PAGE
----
For forages to produce in drought-like conditions, they must be carefully managed, says Dan Undersander, University of Wisconsin-Extension forage agronomist.
“Good management of moisture-stressed forages will increase maintenance of a good stand and reduce the loss of forage production,” he says. “Management of alfalfa, grass hayfields and pasture each has some special considerations.”
An alfalfa grower with a drought-stressed crop has to decide whether to cut or not. Drought-stressed alfalfa flowers at a shorter height than normal; it should generally be cut for yield and not to encourage regrowth.
“New growth won’t come from the part of the plant that has flowered, but will come from new shoots from the crown of the plant when sunlight stimulates new bud development,” Undersander says.
Because of the way alfalfa responds to drought stress, cutting only encourages regrowth if the uncut crop shades alfalfa crowns. “If plants are tall and thick enough to make for a decent harvest, then go ahead and cut,” he adds.
“Cut drought-stressed alfalfa at 50-100% flower. If you can see through to the crown of the plant, don’t cut. Sunlight is reaching the crown and new buds will develop. If the plants are 10” or less with flowers, let them regrow on their own without clipping. The regrowth will come up through the short flowering plants and produce more yield. Also, farmers should remember that alfalfa that is 8-10” tall will be very high in quality even if it ripens to have seed heads because of the large amount of leaves in relation to the amount of stem.”
Rory Lewandowski recommends harvesting alfalfa toward 100% bloom to allow the plant to build non-structural carbohydrate reserves.
The Ohio State University Extension ag and natural resources educator says growers who cut alfalfa in drought conditions should cut it at the normal height, which will allow them to gain optimum yield. But some growers might find that there isn’t enough quantity to make a machine harvest cost-effective.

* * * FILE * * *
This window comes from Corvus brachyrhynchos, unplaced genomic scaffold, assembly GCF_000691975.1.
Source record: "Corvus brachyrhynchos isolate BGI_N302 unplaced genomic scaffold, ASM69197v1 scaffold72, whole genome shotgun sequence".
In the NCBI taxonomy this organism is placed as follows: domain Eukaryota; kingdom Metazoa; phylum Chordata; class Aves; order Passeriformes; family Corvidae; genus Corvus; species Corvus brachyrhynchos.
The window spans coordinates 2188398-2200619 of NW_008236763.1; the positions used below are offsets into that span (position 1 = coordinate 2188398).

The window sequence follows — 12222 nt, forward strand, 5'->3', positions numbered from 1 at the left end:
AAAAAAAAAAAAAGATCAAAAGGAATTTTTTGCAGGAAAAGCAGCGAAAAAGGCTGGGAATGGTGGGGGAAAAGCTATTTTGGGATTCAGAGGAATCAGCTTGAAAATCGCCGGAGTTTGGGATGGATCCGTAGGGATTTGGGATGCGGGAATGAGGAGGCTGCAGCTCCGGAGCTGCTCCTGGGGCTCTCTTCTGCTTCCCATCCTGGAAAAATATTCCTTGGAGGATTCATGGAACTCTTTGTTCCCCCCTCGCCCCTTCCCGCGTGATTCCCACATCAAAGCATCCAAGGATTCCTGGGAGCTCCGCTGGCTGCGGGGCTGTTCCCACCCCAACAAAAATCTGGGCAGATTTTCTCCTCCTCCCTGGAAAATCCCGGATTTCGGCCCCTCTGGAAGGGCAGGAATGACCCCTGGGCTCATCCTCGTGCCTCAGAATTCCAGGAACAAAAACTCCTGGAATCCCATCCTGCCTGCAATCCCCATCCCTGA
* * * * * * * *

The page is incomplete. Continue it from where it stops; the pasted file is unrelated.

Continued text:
“In those cases, it’s much more economical to let livestock salvage a low-tonnage yield by grazing the alfalfa.” Take precautions against bloat, however, he adds.
Don’t mow drought-stressed new seedlings until August, unless you need to control weeds. “But if a new stand is pure alfalfa, let it go,” Undersander says.
Plants respond differently to drought stress. While legumes such as alfalfa increase in quality, grass quality decreases when it gets dry. Because grasses put out more stem and heads, producers should adjust livestock rations accordingly, the Wisconsin specialist says.
Fertilize grass pastures with 40 lbs nitrogen/acre and 5-10 lbs sulfur/acre in early August; it will mean an additional 1-2 tons/acre of forage and an extra month or two of grazing, he says.
If grazing corn or sorghum-sudangrass, watch for nitrate toxicity – especially if growth was reduced to less than 50% of normal and/or high levels of nitrogen were applied. Freeze or have forage samples analyzed immediately for nitrate levels, as nitrate will decline in tissue over a three- to four-hour period. If above toxic levels, hay or other forage should be fed in mornings and corn grazed a couple hours in the afternoons.
For detailed information, check this University of Wisconsin factsheet.